My Turn: Front-line workers the heart and soul of any community hospital

  • Baystate Franklin Medical Center in Greenfield. STAFF FILE PHOTO/PAUL FRANZ

Published: 7/4/2022 8:06:14 PM
Modified: 7/4/2022 8:03:35 PM

Franklin Medical Center is my community hospital and has played an important role in my family for nearly 20 years. I’m disappointed and outraged that in the midst of the greatest medical crisis of our lifetimes, the corporate executives at Baystate are funding bonuses for themselves while not even meeting the cost of inflation for their front-line workers.

Front-line workers are the heart of any hospital. Seventeen years ago when my first child was born at Franklin, it was the nurses who caught me when I fainted on the bathroom floor the first time I tried to get up. Nurses helped us in the middle of the night when my son wouldn’t sleep anywhere but in our arms. Nurses held weekly support groups for new parents. On my son’s first birthday we brought the nurses at the birthplace cookies because they’d been such an important part of his first year. When my daughter was born we chose Franklin again because we felt confident we’d get great care there. We were not disappointed.

When my son had his first anaphylactic reaction we took him to Franklin. We learned that day that if exposed to even small amounts of his allergen his airway could close in a matter of minutes. Proximity to a hospital we trust in our own community became more important than ever.

My kids are 17 and 11 now, and Franklin is still our local hospital. The woman who does mammograms makes me so comfortable that I associate an otherwise unpleasant procedure with laughter. Last year when I had a health scare it was the CT Scan workers who went out of their way to keep me comfortable and see me through all of the necessary testing.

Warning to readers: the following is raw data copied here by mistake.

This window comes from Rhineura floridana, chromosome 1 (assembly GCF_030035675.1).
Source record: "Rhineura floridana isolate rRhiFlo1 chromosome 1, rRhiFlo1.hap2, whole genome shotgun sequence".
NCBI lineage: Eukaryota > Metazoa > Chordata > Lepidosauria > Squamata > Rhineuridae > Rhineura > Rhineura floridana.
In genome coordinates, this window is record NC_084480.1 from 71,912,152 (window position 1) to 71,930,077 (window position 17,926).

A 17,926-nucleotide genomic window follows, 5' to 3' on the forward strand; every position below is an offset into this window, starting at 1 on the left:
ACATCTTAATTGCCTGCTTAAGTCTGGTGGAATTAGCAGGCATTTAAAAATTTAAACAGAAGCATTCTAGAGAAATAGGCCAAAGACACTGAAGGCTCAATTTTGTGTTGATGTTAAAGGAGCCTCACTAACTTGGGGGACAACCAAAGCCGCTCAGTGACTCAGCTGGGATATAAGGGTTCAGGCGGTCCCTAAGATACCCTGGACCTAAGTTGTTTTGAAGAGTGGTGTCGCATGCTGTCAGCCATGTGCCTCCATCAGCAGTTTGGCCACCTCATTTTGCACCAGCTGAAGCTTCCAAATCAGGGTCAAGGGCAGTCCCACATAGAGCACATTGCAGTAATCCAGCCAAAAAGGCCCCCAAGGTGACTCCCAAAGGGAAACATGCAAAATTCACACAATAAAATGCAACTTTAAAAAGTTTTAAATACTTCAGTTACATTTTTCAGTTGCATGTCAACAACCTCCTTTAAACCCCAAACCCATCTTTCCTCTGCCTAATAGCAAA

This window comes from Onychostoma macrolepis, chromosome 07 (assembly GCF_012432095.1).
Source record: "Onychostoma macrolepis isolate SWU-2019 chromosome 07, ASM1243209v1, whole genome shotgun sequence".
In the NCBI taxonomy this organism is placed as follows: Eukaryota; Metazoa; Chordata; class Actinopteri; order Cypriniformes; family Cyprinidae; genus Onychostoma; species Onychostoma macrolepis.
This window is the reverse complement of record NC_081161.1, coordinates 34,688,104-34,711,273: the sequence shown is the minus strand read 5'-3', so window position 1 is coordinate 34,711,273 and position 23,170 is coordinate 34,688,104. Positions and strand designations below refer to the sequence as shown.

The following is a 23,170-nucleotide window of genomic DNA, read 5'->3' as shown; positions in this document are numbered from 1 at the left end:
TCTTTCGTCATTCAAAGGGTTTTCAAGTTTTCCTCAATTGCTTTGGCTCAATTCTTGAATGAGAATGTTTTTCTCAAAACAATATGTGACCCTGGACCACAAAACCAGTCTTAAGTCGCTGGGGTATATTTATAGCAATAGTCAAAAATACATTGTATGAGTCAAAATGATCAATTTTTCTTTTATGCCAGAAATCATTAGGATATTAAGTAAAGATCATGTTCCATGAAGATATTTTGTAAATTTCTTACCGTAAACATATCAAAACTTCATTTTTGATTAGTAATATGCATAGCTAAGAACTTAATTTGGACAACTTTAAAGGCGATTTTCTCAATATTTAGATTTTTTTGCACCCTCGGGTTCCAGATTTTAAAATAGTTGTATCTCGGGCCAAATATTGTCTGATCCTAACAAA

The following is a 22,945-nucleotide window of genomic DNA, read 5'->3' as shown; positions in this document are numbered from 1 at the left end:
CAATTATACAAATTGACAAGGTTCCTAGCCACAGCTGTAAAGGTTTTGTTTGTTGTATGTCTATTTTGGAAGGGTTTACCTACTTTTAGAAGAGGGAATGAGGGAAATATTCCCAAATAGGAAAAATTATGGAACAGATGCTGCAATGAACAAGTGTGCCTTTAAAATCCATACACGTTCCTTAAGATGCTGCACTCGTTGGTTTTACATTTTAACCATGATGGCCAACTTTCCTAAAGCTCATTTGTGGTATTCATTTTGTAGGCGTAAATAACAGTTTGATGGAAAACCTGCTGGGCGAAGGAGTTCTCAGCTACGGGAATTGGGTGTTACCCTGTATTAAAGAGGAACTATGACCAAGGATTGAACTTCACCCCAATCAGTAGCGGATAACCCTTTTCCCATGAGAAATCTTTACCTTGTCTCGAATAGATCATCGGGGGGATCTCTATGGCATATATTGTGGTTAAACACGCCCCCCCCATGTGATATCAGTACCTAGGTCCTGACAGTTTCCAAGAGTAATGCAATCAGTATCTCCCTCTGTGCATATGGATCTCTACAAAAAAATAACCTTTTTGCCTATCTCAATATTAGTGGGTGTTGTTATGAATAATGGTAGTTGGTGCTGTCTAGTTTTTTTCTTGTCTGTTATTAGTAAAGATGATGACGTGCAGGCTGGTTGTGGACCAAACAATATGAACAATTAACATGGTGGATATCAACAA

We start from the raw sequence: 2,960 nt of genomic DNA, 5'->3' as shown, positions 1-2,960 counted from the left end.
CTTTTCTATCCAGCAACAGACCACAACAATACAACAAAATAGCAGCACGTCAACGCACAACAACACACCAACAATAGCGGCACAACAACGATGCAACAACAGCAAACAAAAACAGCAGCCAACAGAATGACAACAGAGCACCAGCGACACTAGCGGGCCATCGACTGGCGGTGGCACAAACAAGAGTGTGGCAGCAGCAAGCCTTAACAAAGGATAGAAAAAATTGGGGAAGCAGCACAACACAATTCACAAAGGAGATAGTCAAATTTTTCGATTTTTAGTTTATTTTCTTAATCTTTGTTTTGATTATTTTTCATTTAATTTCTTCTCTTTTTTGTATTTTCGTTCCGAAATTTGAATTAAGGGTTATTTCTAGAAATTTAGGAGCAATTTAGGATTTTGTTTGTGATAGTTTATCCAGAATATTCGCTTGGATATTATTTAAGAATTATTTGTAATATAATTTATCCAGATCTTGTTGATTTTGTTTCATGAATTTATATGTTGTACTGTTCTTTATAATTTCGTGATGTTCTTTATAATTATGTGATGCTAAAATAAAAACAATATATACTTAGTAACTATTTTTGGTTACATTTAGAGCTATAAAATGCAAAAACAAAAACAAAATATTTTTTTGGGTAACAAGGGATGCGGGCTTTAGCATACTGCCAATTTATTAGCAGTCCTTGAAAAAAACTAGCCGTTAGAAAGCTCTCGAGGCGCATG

Early last fall though, on a trip to the ER with an injured, not-yet vaccinated child I didn’t recognize the hospital I’ve loved for all of these years. The front-line workers were doing their best but were very understaffed. They didn’t feel they could accommodate my request that we wait outside to avoid sitting in the waiting room with a coughing woman who was yelling about how she wouldn’t wear a mask. I don’t blame them, they simply didn’t have the staff to send someone out to get us or the time to call us to come in. Once admitted we waited a long time on a stretcher in a busy hallway. I left hours later with a brace that didn’t fit, a child who couldn’t walk and instructions to follow up somewhere else. The nurses were doing everything they could without anywhere near the support they needed. Unfortunately, two years into this pandemic, quality of care is compromised through no fault of the people providing it.

Until that night at the ER I’d always felt like my family was in great hands at Franklin. Lately I’ve wondered whether or not front-line workers at Franklin are in good hands in our community? Are we as a community taking care of the people we turn to when we need care?

I remember participating in a car caravan to express appreciation for the front-line workers early in the COVID-19 pandemic. We circled the hospital holding signs and honking horns. Workers came to the windows and waved. Then we returned to the safety of our homes and they returned to risking their lives for their community, and for wages that don’t even meet their cost of living. I can only imagine what their days looked like in the time between that caravan and the night of my daughter’s ER visit. Meanwhile they can’t pay their rent while Baystate CEO Mark Keroack made $6.4 million dollars between 2018 and 2020 and the average executive salary at Baystate Health is $240,776.

Baystate serves a crucial role in Franklin County. Whether it is an issue of resources like transportation or of the kind of critical response time my son might need, many of us cannot afford to travel 30 minutes or more for health care. We need a local hospital. The least we can do is advocate for the front-line workers in our community hospital to have the training, staffing, pay and benefits they need to stay here and remain part of our community.

Baystate executives should prioritize fair wages for the people on the front lines who have been risking too much for too long with too little. Franklin County needs a community hospital that values front-line workers and the safety of their patients over profit. 

Ali Wicks-Lim lives in Montague. 


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